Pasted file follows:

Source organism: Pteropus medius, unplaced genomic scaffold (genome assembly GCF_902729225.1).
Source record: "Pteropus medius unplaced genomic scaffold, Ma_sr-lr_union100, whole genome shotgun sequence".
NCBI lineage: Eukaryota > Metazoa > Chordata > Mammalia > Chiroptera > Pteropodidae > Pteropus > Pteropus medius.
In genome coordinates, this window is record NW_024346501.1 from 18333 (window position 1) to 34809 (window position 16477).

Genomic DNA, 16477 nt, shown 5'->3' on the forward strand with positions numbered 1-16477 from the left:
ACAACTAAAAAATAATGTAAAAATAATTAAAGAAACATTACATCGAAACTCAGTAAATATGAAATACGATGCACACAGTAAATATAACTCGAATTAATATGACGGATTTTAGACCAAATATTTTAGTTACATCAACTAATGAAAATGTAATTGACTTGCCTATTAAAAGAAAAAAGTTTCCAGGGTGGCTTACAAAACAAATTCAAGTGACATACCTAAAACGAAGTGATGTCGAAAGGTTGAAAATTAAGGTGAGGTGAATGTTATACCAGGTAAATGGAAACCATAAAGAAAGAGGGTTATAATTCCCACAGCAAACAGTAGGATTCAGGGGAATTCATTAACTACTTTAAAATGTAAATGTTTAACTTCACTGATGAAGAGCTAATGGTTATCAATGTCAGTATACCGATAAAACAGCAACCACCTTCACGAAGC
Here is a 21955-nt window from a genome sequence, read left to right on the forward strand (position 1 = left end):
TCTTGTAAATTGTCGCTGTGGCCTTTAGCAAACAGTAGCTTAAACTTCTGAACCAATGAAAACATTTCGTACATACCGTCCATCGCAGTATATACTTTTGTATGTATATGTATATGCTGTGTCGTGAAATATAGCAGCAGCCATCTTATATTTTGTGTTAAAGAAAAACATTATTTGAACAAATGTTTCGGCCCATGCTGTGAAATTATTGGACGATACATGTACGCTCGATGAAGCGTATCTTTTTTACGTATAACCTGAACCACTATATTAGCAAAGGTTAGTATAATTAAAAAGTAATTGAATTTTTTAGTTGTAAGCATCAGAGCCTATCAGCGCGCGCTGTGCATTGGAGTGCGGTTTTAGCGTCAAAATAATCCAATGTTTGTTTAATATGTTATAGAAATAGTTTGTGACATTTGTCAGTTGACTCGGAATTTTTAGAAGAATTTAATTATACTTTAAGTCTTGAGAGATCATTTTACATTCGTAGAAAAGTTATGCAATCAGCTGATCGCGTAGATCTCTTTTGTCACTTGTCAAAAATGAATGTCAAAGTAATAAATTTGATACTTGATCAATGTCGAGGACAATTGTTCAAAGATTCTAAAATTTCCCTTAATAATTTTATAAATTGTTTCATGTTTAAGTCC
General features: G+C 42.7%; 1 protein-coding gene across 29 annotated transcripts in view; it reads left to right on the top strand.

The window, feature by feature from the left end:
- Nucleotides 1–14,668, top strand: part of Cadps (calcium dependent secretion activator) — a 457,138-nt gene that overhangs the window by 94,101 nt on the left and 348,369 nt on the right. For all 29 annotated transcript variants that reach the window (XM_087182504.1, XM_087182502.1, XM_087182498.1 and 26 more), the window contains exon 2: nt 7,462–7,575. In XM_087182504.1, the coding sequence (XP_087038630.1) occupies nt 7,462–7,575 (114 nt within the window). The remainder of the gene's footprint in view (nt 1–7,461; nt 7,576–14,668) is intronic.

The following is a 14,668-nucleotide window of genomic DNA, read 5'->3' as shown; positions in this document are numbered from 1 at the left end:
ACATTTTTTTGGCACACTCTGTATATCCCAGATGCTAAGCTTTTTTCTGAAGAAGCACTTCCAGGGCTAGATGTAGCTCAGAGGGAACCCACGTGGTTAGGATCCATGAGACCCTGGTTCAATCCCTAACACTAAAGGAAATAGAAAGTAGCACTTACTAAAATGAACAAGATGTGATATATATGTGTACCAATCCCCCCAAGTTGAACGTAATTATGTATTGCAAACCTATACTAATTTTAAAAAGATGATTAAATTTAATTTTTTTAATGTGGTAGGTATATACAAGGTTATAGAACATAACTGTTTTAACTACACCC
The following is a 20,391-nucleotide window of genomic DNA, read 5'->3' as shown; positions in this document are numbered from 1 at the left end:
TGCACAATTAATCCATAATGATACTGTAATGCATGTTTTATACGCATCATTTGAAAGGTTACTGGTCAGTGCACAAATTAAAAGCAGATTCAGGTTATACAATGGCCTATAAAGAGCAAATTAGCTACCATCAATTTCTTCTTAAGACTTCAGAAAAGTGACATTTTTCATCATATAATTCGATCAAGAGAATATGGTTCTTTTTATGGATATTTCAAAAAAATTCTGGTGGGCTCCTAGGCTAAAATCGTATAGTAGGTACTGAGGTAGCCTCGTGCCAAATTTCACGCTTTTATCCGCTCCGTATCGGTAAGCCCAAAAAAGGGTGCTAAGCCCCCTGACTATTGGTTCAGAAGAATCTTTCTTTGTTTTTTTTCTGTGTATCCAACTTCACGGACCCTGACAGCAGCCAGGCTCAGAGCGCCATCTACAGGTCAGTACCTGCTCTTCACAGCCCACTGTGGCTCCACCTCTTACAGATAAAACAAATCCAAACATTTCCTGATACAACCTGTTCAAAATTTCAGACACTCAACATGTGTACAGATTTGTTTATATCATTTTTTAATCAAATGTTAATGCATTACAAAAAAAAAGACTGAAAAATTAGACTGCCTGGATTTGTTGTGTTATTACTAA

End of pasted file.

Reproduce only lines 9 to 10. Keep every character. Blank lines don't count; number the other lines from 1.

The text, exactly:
General features: G+C 42.7%; 1 protein-coding gene across 29 annotated transcripts in view; it reads left to right on the top strand.

The window, feature by feature from the left end: